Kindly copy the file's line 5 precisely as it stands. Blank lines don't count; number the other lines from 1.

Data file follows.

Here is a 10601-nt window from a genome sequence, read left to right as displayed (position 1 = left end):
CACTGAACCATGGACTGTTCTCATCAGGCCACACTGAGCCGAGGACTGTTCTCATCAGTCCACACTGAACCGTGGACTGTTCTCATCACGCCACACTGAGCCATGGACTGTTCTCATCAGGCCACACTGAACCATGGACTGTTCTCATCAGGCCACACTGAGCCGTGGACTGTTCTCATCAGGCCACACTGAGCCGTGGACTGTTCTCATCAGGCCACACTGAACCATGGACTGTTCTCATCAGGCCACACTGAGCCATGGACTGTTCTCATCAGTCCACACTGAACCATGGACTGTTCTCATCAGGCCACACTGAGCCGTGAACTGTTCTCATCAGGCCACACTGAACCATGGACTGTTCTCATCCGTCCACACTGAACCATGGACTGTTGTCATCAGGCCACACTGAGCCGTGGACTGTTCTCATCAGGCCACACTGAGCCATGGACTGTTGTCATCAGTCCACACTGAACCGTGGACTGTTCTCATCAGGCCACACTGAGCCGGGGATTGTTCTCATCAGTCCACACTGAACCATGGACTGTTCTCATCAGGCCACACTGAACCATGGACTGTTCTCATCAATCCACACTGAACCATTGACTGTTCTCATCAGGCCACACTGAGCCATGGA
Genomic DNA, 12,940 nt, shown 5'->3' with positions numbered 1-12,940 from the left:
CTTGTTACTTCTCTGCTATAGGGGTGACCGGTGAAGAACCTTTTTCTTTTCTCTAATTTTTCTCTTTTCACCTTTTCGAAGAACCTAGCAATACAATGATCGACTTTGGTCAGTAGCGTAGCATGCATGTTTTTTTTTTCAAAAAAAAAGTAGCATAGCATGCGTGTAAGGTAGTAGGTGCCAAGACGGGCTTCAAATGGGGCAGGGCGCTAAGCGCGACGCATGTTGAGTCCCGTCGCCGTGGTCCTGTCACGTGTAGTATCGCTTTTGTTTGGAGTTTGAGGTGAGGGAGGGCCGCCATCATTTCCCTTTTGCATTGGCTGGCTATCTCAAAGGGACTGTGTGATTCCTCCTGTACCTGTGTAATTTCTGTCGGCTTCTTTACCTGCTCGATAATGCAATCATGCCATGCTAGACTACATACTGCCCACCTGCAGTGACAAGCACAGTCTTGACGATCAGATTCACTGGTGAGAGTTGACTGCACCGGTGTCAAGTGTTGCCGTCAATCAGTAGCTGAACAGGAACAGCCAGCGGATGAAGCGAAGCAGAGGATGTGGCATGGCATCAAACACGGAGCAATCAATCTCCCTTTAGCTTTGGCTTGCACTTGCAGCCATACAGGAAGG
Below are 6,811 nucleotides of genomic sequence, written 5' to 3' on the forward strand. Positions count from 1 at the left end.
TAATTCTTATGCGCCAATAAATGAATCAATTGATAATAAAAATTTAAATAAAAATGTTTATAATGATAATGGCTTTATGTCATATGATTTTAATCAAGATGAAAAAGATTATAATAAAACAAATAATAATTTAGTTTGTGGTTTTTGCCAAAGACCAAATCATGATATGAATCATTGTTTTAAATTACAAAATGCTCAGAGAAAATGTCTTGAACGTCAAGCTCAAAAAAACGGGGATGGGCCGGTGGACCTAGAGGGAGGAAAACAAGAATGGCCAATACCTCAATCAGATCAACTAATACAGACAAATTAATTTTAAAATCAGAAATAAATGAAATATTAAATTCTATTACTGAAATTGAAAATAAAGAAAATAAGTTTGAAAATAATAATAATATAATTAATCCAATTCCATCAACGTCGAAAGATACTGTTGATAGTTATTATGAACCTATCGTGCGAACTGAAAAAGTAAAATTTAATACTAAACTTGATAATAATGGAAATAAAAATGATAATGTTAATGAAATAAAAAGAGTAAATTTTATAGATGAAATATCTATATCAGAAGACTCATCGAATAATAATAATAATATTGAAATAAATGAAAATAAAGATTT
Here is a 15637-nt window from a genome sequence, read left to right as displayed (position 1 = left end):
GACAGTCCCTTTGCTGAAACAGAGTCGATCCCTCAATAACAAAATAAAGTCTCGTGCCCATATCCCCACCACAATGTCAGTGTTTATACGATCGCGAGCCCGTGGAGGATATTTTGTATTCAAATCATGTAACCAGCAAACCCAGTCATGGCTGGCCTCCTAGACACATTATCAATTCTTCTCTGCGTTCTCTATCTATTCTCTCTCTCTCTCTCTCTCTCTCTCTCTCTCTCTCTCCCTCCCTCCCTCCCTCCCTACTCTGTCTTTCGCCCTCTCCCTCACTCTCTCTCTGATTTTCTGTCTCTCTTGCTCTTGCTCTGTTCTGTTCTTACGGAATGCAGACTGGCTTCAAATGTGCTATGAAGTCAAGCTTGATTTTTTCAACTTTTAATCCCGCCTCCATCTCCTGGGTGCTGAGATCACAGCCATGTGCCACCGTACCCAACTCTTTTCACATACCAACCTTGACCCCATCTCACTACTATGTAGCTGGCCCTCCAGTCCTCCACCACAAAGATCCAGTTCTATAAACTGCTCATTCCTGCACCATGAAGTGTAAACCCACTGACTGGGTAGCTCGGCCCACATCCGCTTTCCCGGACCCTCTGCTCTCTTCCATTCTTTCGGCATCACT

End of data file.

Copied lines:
Below are 6,811 nucleotides of genomic sequence, written 5' to 3' on the forward strand. Positions count from 1 at the left end.